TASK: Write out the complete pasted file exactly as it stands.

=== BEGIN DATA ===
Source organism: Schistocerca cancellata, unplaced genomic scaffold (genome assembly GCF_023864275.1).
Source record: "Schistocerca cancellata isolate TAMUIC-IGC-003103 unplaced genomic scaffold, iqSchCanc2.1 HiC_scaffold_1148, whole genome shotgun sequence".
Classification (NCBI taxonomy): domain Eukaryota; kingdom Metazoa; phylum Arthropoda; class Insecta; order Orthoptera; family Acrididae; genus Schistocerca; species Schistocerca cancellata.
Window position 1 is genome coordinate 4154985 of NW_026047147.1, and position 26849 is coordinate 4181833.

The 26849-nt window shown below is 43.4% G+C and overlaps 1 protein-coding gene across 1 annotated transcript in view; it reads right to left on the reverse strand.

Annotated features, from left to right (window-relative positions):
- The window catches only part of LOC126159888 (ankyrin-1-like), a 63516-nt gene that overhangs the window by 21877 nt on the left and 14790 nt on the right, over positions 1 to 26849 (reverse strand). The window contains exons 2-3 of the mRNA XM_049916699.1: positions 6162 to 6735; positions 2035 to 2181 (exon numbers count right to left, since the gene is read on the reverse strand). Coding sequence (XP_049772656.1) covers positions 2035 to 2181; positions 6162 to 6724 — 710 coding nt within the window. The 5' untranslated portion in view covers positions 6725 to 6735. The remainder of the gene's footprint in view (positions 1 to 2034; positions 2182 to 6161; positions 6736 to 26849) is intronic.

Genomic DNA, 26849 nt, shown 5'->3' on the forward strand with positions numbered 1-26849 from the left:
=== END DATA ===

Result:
Source organism: Schistocerca cancellata, unplaced genomic scaffold (genome assembly GCF_023864275.1).
Source record: "Schistocerca cancellata isolate TAMUIC-IGC-003103 unplaced genomic scaffold, iqSchCanc2.1 HiC_scaffold_1148, whole genome shotgun sequence".
Classification (NCBI taxonomy): domain Eukaryota; kingdom Metazoa; phylum Arthropoda; class Insecta; order Orthoptera; family Acrididae; genus Schistocerca; species Schistocerca cancellata.
Window position 1 is genome coordinate 4154985 of NW_026047147.1, and position 26849 is coordinate 4181833.

The 26849-nt window shown below is 43.4% G+C and overlaps 1 protein-coding gene across 1 annotated transcript in view; it reads right to left on the reverse strand.

Annotated features, from left to right (window-relative positions):
- The window catches only part of LOC126159888 (ankyrin-1-like), a 63516-nt gene that overhangs the window by 21877 nt on the left and 14790 nt on the right, over positions 1 to 26849 (reverse strand). The window contains exons 2-3 of the mRNA XM_049916699.1: positions 6162 to 6735; positions 2035 to 2181 (exon numbers count right to left, since the gene is read on the reverse strand). Coding sequence (XP_049772656.1) covers positions 2035 to 2181; positions 6162 to 6724 — 710 coding nt within the window. The 5' untranslated portion in view covers positions 6725 to 6735. The remainder of the gene's footprint in view (positions 1 to 2034; positions 2182 to 6161; positions 6736 to 26849) is intronic.

Genomic DNA, 26849 nt, shown 5'->3' on the forward strand with positions numbered 1-26849 from the left: